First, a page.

Personal Essay

What I’ve Been Reading Lately

Hunger Makes Me a Modern GirlI can’t seem to get it together to write a full post about any one thing, so I thought I’d just jot down a few thoughts about what I’ve read over the last few weeks. (I guess, technically, one does not “jot” using a keyboard, but whatever.) Lately fiction is not doing much for me, which is highly unusual. I’m much more likely to set aside something nonfiction to start a new novel, but these last few weeks I’ve started four or five novels and stopped because I felt sort of bored. I picked up a stack of books at the library on Friday, so I felt pretty hopeful about that. I read one book right away, not a novel but Carrie Brownstein’s memoir, Hunger Makes Me a Modern Girl. I resisted picking it up when it was published in 2015 because I was worried about it being too…I don’t know. Gossipy? Self-aggrandizing? Navel-gazing? (It’s none of these.) The truth is I’m not big on celebrity memoirs, but a couple of weeks ago I read Kim Gordon’s Girl in a Band and enjoyed reading about Sonic Youth, so I thought I’d give Brownstein’s book a chance. I really like Sonic Youth, but Sleater-Kinney is one of my favorite bands. Both Gordon and Brownstein talk some about their childhood and their families and how those things shaped their worldviews and desires (Gordon had a schizophrenic older brother; Brownstein’s mother battled anorexia and left the family when Brownstein was 14, and her father eventually came out as gay), but in both cases they focus primarily on the evolution of their bands and of making music. Gordon’s book is more bittersweet, especially given her split with husband and band mate Thurston Moore, and she seems to still be working through much of her heartache on the page, yet without becoming maudlin. Brownstein is often laugh-out-loud funny and self-effacing, especially when discussing her childhood:Girl in a Band

The dance I choreographed—and I use the term “choreography” loosely, the way you’d call adding milk to cereal “cooking—was a combination of marching and punching, and probably resembled aerobics being done by a penguin.

Still, most of the book is about the band. She clearly loves and admires Corin Tucker and Janet Weiss. Amazing some of the hits these women take in reviews of their books, especially for revealing that much of the time they don’t feel particularly cool, that they landed on things like a look or a sound more by trial and error than through some innate sense of fashion or sound. Yet other reviewers go after them both for being too intellectual, too distanced, not emotional or gossipy enough. And then in Brownstein’s case there are a slew of reviews from people who’ve never heard of or never liked Sleater-Kinney. Sorry if this is a spoiler, but Brownstein barely talks all about Portlandia, the show she created with Fred Armisen. Some reviewers were clearly disappointed that the show didn’t feature more in the book, because that was primarily how they knew her. I thought that was kind of odd—why would someone write a memoir about doing a few years on a cable television show? (Okay, six years, but Sleater-Kinney has been around for more than 20 years, so whatever)—until I remembered that it’s 2017 and if you’ve made it to the age of 22 and appeared in a commercial for a local tire store, you’ve probably written a memoir.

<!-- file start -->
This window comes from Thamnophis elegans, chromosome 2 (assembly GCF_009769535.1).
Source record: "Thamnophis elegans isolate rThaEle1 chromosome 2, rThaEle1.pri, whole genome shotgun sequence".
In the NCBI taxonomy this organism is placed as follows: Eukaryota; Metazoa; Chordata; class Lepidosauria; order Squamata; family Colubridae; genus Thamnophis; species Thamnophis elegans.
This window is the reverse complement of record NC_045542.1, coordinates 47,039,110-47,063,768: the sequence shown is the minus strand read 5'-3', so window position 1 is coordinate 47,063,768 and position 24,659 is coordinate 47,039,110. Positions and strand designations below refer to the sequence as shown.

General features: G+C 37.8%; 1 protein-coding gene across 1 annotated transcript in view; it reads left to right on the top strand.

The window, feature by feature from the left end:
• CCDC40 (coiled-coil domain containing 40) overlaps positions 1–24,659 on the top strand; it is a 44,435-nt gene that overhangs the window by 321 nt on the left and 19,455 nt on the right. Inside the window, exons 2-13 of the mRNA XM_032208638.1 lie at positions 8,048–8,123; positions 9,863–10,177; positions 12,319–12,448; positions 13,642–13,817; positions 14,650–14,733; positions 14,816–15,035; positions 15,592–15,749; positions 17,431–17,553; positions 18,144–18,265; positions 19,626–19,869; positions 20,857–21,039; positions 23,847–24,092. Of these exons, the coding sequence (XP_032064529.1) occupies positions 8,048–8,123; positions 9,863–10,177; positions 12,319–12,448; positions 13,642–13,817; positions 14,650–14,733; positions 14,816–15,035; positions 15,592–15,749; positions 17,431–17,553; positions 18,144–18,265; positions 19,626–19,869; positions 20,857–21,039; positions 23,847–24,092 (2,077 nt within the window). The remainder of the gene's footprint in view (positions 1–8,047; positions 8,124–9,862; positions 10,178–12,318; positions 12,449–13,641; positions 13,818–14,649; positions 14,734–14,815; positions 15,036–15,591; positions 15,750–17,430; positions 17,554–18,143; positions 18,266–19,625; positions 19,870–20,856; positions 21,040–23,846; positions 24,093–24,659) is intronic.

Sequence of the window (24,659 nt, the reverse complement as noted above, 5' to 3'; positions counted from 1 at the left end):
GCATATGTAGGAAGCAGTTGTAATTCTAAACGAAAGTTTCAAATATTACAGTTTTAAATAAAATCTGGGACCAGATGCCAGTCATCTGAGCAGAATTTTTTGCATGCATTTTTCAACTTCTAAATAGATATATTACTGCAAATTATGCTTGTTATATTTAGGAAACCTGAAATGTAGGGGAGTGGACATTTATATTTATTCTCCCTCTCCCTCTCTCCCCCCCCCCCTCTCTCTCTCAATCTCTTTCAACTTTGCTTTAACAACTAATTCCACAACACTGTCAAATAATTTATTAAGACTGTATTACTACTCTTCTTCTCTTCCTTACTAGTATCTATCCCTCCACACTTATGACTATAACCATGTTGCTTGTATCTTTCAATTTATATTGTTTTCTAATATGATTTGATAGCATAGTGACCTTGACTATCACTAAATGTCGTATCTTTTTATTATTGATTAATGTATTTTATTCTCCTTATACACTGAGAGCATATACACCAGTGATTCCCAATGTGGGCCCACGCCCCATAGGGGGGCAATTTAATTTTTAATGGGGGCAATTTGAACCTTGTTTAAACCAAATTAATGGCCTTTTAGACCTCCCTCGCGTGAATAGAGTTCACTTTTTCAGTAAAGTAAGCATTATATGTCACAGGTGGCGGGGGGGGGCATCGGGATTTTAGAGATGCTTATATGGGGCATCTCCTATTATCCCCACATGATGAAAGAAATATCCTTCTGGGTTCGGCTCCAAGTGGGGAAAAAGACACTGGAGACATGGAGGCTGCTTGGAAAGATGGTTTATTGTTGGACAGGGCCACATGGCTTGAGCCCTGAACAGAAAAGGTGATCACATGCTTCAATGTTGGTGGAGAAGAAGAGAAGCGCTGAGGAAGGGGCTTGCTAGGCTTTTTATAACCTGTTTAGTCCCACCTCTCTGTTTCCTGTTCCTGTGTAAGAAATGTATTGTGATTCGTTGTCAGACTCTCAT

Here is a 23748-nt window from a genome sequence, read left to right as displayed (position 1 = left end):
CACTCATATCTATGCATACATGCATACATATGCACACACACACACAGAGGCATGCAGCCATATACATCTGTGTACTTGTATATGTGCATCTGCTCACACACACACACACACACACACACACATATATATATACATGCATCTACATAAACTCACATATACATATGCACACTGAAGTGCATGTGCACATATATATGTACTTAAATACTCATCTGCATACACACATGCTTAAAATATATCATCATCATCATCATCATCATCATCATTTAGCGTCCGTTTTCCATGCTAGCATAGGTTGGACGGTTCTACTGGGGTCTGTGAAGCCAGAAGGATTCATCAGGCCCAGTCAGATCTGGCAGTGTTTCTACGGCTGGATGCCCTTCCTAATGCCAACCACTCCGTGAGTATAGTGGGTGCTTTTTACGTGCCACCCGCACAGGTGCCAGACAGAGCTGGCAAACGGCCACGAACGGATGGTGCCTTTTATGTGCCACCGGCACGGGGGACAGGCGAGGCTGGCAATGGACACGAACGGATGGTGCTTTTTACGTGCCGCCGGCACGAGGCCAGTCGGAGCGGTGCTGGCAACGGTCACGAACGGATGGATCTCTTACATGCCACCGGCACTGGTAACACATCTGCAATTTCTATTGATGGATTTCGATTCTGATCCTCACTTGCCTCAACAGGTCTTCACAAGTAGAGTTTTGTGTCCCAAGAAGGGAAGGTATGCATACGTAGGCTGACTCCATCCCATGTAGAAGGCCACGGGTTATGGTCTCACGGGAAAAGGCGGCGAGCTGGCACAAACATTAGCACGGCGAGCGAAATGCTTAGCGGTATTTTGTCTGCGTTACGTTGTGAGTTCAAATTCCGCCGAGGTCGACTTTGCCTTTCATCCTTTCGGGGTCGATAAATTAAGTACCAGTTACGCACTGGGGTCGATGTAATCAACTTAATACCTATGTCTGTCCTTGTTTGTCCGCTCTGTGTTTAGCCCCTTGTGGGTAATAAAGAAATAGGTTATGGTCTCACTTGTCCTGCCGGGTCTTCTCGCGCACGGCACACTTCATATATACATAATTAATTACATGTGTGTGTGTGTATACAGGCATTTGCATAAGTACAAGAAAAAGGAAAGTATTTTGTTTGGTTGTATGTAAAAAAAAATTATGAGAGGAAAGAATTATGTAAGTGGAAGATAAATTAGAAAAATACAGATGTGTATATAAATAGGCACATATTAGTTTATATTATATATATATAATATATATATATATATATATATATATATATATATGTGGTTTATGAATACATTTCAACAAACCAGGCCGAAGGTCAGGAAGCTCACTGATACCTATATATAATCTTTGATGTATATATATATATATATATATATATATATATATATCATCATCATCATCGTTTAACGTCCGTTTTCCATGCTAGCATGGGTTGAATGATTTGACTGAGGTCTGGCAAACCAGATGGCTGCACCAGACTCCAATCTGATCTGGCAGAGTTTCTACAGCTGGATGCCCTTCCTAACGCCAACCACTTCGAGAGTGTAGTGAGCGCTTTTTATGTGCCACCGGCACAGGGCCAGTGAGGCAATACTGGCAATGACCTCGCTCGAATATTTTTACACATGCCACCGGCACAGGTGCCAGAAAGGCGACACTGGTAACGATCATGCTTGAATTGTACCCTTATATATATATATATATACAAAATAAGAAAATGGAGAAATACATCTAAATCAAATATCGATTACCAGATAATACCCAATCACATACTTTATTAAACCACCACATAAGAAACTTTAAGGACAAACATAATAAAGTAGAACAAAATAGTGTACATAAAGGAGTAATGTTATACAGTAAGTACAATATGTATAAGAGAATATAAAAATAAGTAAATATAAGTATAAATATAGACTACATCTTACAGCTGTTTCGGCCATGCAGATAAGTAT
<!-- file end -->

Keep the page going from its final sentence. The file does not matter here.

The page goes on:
Leaving Orbit: Notes from the Last Days of American SpaceflightAnother memoir (!) I read and enjoyed was Leaving Orbit: Notes from the Last Days of American Spaceflight by Margaret Dean Lazarus. Lazarus becomes interested in spaceflight after doing a bunch of research for her first novel, which is about a girl whose father works for NASA and the Challenger disaster. She continues researching even after publishing the novel, reading everything from astronaut autobiographies to early journalistic accounts from Tom Wolfe and Norman Mailer. She befriends a NASA employee on Facebook and eventually decides to write about the final flights of the three working space shuttles. The book is as much about the history of spaceflight as what it means to write about it, to stand outside and experience other people responsible for making something truly otherworldly happen. If you’re looking for an objective history of the American space program, this might not be your book. Mostly, Dean spends a great deal of time (rightly) worrying about the future of NASA. She has serious doubts about private space programs like SpaceX (which, since the book’s publication, has launched multiple rockets headed for the International Space Station, and just recently successfully re-used both rocket and launcher, something that was also intended for the shuttle program). She spends a lot of time discussing something I wonder about a lot myself, which is how and when America fell out of love with the idea of space, of getting to Mars, of creating something that transcends petty earthly “accomplishments.” (Seriously, I’ve seen The Martian at least ten times, and I cry every time, not from joy but because of the alternate present and all the lost opportunity it represents. Don’t even get me started on Star Trek.)

Finally, I read a terrific personal essay collection, Loitering, by Charles D’Ambrosio, which definitely left me wanting to read more personal essays, so I picked up Love and Other Ways of Dying by Michael Paterniti, which I’m looking forward to reading. On the fiction front, right now I’m reading Louise Penny’s second Inspector Gamache book, A Fatal Grace, and I’ve got C.E. Morgan’s The Sport of Kings and Samantha Hunt’s The Seas out from the library, so who knows? Maybe my fiction slump will end.

How about you? Have you read any of these? Any good nonfiction to recommend? Happy reading!

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